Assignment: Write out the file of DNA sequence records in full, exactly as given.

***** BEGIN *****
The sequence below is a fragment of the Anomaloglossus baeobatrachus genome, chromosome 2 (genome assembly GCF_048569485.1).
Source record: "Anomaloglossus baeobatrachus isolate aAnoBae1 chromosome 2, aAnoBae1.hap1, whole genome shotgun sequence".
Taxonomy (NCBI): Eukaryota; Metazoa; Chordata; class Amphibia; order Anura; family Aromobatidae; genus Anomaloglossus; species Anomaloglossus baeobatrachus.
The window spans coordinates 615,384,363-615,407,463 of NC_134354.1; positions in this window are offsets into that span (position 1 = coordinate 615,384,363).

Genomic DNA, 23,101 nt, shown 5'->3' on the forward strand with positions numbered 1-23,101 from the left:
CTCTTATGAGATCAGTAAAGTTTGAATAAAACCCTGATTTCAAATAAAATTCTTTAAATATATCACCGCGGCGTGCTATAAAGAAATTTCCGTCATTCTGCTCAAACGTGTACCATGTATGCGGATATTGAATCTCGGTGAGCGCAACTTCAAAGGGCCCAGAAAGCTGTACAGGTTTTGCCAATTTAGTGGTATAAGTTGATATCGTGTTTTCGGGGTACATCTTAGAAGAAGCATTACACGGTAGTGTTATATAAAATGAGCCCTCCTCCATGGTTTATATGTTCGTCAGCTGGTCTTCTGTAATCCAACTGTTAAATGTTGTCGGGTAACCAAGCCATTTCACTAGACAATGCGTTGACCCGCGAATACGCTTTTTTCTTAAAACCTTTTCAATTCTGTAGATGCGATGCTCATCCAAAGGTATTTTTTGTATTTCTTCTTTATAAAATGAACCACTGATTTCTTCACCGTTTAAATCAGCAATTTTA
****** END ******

The sequence below is a fragment of the Anomaloglossus baeobatrachus genome, chromosome 2 (genome assembly GCF_048569485.1).
Source record: "Anomaloglossus baeobatrachus isolate aAnoBae1 chromosome 2, aAnoBae1.hap1, whole genome shotgun sequence".
Taxonomy (NCBI): Eukaryota; Metazoa; Chordata; class Amphibia; order Anura; family Aromobatidae; genus Anomaloglossus; species Anomaloglossus baeobatrachus.
The window spans coordinates 615,384,363-615,407,463 of NC_134354.1; positions in this window are offsets into that span (position 1 = coordinate 615,384,363).

Genomic DNA, 23,101 nt, shown 5'->3' on the forward strand with positions numbered 1-23,101 from the left:
CTCTTATGAGATCAGTAAAGTTTGAATAAAACCCTGATTTCAAATAAAATTCTTTAAATATATCACCGCGGCGTGCTATAAAGAAATTTCCGTCATTCTGCTCAAACGTGTACCATGTATGCGGATATTGAATCTCGGTGAGCGCAACTTCAAAGGGCCCAGAAAGCTGTACAGGTTTTGCCAATTTAGTGGTATAAGTTGATATCGTGTTTTCGGGGTACATCTTAGAAGAAGCATTACACGGTAGTGTTATATAAAATGAGCCCTCCTCCATGGTTTATATGTTCGTCAGCTGGTCTTCTGTAATCCAACTGTTAAATGTTGTCGGGTAACCAAGCCATTTCACTAGACAATGCGTTGACCCGCGAATACGCTTTTTTCTTAAAACCTTTTCAATTCTGTAGATGCGATGCTCATCCAAAGGTATTTTTTGTATTTCTTCTTTATAAAATGAACCACTGATTTCTTCACCGTTTAAATCAGCAATTTTA